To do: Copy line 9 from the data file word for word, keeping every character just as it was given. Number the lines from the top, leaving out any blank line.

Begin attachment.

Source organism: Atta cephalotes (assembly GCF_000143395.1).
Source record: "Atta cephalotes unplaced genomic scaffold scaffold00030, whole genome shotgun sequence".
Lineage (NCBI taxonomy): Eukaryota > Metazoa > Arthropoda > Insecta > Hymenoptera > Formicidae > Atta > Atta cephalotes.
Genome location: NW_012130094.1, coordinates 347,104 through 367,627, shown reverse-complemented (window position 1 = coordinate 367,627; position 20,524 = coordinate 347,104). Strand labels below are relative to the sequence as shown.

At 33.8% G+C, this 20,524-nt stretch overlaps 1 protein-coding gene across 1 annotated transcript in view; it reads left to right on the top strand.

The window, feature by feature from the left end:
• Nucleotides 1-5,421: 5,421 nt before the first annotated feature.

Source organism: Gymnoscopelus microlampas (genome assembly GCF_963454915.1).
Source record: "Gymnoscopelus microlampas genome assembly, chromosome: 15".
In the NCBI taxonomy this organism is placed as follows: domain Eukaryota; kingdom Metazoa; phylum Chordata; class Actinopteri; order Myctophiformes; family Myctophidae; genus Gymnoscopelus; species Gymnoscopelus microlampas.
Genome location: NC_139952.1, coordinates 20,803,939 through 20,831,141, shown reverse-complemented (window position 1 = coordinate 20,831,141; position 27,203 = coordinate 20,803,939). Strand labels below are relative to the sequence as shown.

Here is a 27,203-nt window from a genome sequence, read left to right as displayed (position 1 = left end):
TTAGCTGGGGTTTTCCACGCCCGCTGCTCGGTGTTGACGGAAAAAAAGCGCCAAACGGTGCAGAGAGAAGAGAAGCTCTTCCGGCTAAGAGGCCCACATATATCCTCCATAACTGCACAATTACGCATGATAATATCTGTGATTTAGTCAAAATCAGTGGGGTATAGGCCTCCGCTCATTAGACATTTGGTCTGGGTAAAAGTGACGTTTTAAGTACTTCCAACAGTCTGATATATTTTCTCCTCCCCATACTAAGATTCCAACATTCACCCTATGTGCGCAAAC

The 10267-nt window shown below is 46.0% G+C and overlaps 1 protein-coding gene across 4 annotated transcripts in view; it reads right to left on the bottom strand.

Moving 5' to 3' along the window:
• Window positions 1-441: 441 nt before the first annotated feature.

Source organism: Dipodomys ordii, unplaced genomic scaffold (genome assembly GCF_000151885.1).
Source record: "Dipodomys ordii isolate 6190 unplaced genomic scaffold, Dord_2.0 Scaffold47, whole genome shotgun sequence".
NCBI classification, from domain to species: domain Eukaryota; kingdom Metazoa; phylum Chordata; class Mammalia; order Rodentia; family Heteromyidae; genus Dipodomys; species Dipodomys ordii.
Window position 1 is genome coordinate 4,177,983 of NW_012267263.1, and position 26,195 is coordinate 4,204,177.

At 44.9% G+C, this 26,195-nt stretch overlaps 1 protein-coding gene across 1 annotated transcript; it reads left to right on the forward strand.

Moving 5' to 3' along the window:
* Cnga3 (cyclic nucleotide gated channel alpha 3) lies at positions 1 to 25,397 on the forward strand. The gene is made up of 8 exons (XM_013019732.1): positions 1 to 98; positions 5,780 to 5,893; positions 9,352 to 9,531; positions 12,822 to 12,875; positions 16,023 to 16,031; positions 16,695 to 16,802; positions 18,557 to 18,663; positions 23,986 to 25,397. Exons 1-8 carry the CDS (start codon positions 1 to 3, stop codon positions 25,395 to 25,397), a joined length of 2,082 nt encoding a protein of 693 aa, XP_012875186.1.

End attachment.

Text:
Source record: "Gymnoscopelus microlampas genome assembly, chromosome: 15".